Meowbean

The art of art, the glory of expression and the sunshine of the light of letters is simplicity. Nothing is better than simplicity.
-Walt Whitman

One need not believe in Pallas Athena, the virgin goddess, to be overwhelmed by the Parthenon. Similarly, a man who rejects all dogmas, all theologies and all religious formulations of beliefs may still find Genesis the sublime book par excellence. Experiences and aspirations of which intimations may be found in Plato, Nietzsche, and Spinoza have found their most evocative expression in some sacred books. Since the Renaissance, Shakespeare, Rembrandt, Mozart, and a host of others have shown that this religious dimension can be experienced and communicated apart from any religious context. But that is no reason for closing my heart to Job’s cry, or to Jeremiah’s, or to the Second Isaiah. I do not read them as mere literature; rather, I read Sophocles and Shakespeare with all my being, too.

—Walter Kaufmann (via observando)

Two roads diverged in a wood, and I… I took the one less traveled by, and that has made all the difference.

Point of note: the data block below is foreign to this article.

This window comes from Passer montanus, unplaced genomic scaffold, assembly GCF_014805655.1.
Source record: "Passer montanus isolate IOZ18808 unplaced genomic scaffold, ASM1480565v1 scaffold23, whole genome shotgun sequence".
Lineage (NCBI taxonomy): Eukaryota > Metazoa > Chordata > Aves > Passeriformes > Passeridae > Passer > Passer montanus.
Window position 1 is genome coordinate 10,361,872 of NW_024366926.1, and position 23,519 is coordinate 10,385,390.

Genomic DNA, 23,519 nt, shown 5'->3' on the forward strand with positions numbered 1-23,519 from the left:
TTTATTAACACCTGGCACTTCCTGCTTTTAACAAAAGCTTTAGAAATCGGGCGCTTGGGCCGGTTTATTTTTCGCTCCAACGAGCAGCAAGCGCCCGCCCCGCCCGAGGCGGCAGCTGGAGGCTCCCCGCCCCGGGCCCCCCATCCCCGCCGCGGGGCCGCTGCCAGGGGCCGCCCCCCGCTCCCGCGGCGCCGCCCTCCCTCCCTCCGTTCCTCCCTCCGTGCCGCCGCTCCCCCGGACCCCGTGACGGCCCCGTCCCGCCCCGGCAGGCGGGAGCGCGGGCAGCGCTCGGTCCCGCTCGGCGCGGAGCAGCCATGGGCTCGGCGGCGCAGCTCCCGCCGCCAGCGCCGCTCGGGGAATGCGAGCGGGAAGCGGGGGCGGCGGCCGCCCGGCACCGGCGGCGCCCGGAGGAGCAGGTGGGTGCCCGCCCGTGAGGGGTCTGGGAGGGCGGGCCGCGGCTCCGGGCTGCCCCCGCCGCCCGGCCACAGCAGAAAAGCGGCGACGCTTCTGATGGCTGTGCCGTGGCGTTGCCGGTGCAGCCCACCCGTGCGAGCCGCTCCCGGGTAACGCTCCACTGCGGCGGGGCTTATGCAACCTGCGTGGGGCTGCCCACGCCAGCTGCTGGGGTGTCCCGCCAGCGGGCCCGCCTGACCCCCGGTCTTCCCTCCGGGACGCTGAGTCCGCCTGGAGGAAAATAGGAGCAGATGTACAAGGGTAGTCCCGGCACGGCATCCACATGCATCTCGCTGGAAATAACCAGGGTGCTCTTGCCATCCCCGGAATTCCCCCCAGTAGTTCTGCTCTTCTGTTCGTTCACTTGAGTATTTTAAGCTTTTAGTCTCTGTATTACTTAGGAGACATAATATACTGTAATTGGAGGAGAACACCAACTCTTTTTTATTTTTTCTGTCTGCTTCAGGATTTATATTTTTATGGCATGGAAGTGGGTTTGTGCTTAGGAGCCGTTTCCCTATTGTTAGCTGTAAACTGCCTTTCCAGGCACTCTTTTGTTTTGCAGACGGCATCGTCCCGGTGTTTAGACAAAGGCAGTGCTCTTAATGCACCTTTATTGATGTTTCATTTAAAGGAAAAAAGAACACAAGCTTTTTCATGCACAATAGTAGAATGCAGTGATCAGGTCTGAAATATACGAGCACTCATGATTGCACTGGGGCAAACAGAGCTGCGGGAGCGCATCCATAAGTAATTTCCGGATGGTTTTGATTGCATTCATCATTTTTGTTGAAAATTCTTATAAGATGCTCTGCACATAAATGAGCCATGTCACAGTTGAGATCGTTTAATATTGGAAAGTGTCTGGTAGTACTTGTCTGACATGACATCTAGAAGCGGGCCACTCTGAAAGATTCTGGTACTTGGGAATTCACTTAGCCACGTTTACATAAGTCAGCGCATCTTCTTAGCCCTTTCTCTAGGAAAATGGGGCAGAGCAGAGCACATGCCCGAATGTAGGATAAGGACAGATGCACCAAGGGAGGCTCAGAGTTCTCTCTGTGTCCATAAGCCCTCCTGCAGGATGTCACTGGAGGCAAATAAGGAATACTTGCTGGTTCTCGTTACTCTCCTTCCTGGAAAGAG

—Robert Frost (via shaktilover)

Odi et amo. Quare id faciam, fortasse requiris?
Nescio, sed fieri sentio et excrucior.

Catullus 85 

"I hate and I love. Why do I do this, perhaps you ask? / I do not know, but I feel that it is done to me and I am crucified." 

(via didoofcarthage)

(via classicsenthusiast)

oupacademic:

Telemachos stands to the left holding two spears, reproaching his mother. She sits mournfully on a chair, head bowed and legs crossed in a pose canonical for Penelope. The partially completed weaving shows a border of two winged horses (Pegasos?), a winged god (Hermes?), and a winged sphinx. Athenian red-figure cup, c. 440 BC, by the Penelope Painter. Museo Archeologico, Chiusi, Italy; Erich Lessing / Art Resource, NY
From The Odyssey by Homer, translated by Barry B. Powell.

oupacademic:

Telemachos stands to the left holding two spears, reproaching his mother. She sits mournfully on a chair, head bowed and legs crossed in a pose canonical for Penelope. The partially completed weaving shows a border of two winged horses (Pegasos?), a winged god (Hermes?), and a winged sphinx. Athenian red-figure cup, c. 440 BC, by the Penelope Painter. Museo Archeologico, Chiusi, Italy; Erich Lessing / Art Resource, NY

From The Odyssey by Homer, translated by Barry B. Powell.